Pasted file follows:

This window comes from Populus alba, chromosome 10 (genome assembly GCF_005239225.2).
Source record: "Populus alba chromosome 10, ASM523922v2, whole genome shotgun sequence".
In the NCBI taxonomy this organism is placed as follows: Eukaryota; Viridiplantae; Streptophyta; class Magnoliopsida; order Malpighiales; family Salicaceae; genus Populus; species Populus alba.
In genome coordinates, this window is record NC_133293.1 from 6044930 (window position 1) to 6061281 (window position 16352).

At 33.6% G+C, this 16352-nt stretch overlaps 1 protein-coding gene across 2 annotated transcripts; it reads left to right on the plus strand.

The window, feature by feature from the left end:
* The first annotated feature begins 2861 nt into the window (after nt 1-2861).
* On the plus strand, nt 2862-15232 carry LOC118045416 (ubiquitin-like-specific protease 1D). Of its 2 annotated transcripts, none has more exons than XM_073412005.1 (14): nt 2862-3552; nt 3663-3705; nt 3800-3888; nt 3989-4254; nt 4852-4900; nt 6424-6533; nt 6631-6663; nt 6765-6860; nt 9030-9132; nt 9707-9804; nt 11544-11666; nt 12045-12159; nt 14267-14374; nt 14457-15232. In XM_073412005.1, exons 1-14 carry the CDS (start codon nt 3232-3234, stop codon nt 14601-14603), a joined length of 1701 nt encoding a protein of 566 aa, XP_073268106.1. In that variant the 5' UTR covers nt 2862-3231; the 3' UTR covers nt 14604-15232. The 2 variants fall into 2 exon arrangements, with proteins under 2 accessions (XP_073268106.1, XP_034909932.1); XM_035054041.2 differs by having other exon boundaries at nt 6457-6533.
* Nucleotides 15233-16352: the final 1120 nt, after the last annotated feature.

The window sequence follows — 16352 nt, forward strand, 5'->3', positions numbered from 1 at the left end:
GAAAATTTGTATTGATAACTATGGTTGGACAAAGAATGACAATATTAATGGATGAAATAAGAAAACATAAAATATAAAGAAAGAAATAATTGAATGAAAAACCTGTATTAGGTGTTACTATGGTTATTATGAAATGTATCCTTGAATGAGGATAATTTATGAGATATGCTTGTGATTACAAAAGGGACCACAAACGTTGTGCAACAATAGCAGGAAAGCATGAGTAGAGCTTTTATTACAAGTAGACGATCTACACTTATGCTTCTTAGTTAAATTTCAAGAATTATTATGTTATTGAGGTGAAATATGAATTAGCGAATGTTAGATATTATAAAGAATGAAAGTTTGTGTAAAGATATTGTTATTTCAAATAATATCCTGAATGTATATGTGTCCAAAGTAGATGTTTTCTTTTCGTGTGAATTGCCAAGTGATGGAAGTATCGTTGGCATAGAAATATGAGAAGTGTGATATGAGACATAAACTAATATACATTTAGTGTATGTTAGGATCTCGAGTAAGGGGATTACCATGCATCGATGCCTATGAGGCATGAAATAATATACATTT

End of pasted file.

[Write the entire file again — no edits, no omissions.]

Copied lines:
This window comes from Populus alba, chromosome 10 (genome assembly GCF_005239225.2).
Source record: "Populus alba chromosome 10, ASM523922v2, whole genome shotgun sequence".
In the NCBI taxonomy this organism is placed as follows: Eukaryota; Viridiplantae; Streptophyta; class Magnoliopsida; order Malpighiales; family Salicaceae; genus Populus; species Populus alba.
In genome coordinates, this window is record NC_133293.1 from 6044930 (window position 1) to 6061281 (window position 16352).

At 33.6% G+C, this 16352-nt stretch overlaps 1 protein-coding gene across 2 annotated transcripts; it reads left to right on the plus strand.

The window, feature by feature from the left end:
* The first annotated feature begins 2861 nt into the window (after nt 1-2861).
* On the plus strand, nt 2862-15232 carry LOC118045416 (ubiquitin-like-specific protease 1D). Of its 2 annotated transcripts, none has more exons than XM_073412005.1 (14): nt 2862-3552; nt 3663-3705; nt 3800-3888; nt 3989-4254; nt 4852-4900; nt 6424-6533; nt 6631-6663; nt 6765-6860; nt 9030-9132; nt 9707-9804; nt 11544-11666; nt 12045-12159; nt 14267-14374; nt 14457-15232. In XM_073412005.1, exons 1-14 carry the CDS (start codon nt 3232-3234, stop codon nt 14601-14603), a joined length of 1701 nt encoding a protein of 566 aa, XP_073268106.1. In that variant the 5' UTR covers nt 2862-3231; the 3' UTR covers nt 14604-15232. The 2 variants fall into 2 exon arrangements, with proteins under 2 accessions (XP_073268106.1, XP_034909932.1); XM_035054041.2 differs by having other exon boundaries at nt 6457-6533.
* Nucleotides 15233-16352: the final 1120 nt, after the last annotated feature.

The window sequence follows — 16352 nt, forward strand, 5'->3', positions numbered from 1 at the left end:
GAAAATTTGTATTGATAACTATGGTTGGACAAAGAATGACAATATTAATGGATGAAATAAGAAAACATAAAATATAAAGAAAGAAATAATTGAATGAAAAACCTGTATTAGGTGTTACTATGGTTATTATGAAATGTATCCTTGAATGAGGATAATTTATGAGATATGCTTGTGATTACAAAAGGGACCACAAACGTTGTGCAACAATAGCAGGAAAGCATGAGTAGAGCTTTTATTACAAGTAGACGATCTACACTTATGCTTCTTAGTTAAATTTCAAGAATTATTATGTTATTGAGGTGAAATATGAATTAGCGAATGTTAGATATTATAAAGAATGAAAGTTTGTGTAAAGATATTGTTATTTCAAATAATATCCTGAATGTATATGTGTCCAAAGTAGATGTTTTCTTTTCGTGTGAATTGCCAAGTGATGGAAGTATCGTTGGCATAGAAATATGAGAAGTGTGATATGAGACATAAACTAATATACATTTAGTGTATGTTAGGATCTCGAGTAAGGGGATTACCATGCATCGATGCCTATGAGGCATGAAATAATATACATTT